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Mediation Spurs Hate Crime Investigation

Wednesday, September, 17, 2014

An African-American man who suffered from racial slurs, threatening notes, and other attacks when he moved into a housing complex in Salt Lake City, Utah, emerged from a mediation session partially vindicated as the Salt Lake City Police have agreed to investigate the events as an official hate crime.


Jack Coleman moved into the Friendship Manor housing complex in early 2014 and claims he immediately began experiencing discrimination in the form of racial slurs directed at him from other residents as well as threatening notes containing racial epithets left on his door.  He complained to the complex’s management office but no action was taken.  He persisted in his complaints with no result for several months, until finally deciding he had no choice but to pursue legal remedies.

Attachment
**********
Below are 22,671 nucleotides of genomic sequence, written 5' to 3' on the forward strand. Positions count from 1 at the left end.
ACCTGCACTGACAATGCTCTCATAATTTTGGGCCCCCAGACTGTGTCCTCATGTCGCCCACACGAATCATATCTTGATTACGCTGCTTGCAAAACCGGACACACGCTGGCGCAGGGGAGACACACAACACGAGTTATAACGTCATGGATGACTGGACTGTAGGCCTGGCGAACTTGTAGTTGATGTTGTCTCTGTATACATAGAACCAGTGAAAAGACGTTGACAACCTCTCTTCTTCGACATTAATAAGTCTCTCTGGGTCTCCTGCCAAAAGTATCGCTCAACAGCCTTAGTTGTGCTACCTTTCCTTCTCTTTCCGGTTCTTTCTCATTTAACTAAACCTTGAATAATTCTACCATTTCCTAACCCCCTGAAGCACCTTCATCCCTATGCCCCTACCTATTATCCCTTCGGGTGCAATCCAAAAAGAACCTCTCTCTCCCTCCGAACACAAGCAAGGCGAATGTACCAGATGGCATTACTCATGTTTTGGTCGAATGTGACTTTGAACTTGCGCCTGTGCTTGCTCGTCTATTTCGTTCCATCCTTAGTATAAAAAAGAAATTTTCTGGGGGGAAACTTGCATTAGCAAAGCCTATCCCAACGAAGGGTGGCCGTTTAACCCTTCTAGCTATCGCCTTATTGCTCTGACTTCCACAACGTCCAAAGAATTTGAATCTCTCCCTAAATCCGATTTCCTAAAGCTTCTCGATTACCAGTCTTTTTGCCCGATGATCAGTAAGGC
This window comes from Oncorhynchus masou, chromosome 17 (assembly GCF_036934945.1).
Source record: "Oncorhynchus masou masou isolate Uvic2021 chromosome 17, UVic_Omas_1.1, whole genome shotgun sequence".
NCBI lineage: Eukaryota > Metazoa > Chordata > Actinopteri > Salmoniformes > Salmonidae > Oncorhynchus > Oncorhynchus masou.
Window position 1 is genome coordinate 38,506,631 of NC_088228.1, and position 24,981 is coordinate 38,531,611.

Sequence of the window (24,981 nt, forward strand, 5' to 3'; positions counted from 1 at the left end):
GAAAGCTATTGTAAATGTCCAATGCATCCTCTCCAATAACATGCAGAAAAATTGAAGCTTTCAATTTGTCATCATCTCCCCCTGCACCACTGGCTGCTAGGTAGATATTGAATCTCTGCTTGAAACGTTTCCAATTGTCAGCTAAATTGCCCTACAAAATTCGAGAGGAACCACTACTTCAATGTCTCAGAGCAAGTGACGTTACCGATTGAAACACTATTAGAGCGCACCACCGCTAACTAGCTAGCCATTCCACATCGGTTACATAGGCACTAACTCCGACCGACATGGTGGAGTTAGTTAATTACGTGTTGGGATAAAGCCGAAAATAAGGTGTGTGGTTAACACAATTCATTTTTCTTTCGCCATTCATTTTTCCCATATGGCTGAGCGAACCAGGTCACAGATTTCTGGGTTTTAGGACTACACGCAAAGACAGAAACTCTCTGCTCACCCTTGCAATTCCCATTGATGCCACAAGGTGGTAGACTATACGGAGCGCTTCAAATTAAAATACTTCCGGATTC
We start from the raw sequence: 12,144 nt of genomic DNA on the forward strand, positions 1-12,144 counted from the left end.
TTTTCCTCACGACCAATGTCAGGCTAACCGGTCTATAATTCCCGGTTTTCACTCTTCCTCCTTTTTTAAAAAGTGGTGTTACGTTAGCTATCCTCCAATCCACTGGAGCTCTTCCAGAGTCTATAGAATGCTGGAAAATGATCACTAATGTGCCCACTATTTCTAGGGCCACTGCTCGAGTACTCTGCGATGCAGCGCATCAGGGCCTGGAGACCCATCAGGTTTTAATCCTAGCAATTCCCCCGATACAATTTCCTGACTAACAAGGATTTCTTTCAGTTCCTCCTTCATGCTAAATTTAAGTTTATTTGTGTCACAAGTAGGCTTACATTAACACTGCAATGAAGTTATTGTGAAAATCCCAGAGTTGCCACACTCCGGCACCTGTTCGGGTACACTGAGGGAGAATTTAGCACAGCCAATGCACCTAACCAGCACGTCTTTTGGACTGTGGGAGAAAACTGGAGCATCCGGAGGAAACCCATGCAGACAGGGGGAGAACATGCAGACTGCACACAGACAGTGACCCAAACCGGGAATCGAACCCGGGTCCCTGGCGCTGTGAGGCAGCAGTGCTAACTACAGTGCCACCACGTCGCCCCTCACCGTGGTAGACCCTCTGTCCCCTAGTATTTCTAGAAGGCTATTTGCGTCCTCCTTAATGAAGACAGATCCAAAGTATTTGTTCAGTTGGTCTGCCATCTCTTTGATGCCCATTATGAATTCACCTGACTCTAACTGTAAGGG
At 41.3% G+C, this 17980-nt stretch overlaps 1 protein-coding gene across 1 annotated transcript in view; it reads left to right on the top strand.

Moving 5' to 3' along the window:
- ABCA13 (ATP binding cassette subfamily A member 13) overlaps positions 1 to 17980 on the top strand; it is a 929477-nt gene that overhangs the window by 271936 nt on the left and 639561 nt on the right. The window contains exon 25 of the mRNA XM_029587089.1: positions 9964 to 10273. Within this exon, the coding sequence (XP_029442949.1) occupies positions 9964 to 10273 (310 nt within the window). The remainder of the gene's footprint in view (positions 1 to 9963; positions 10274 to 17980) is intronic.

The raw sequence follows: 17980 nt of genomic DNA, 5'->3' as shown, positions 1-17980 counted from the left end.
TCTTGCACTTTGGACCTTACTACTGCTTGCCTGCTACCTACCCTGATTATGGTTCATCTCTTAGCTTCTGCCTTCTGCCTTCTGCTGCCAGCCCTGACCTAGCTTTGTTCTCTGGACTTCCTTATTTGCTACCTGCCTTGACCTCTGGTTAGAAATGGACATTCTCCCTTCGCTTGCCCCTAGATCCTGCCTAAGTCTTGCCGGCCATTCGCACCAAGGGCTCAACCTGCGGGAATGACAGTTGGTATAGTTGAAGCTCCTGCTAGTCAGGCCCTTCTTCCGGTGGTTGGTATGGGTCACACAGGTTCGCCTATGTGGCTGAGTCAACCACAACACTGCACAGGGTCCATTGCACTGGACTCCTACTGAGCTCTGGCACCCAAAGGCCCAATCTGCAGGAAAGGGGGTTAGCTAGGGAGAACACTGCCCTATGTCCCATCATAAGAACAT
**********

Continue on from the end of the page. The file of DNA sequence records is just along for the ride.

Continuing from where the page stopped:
After Coleman hired an attorney, the Utah Fair Housing Authority filed a complaint on Coleman’s behalf.  In response, the complex management finally responded and offered to enter into mediation, which Coleman agreed to on the advice of his attorney.  The three hour session produced no clear agreement, but spurred the local police to open an investigation, and Coleman’s attorney stated he felt optimistic that a settlement could be reached.


The case has wide-reaching implications, as a member of the Utah Advisory Council of the U.S. Department of Civil Rights was present (but not participating in) the mediation, and will be presenting a report  on the incident to federal housing and civil rights authorities when the final agreement is delivered.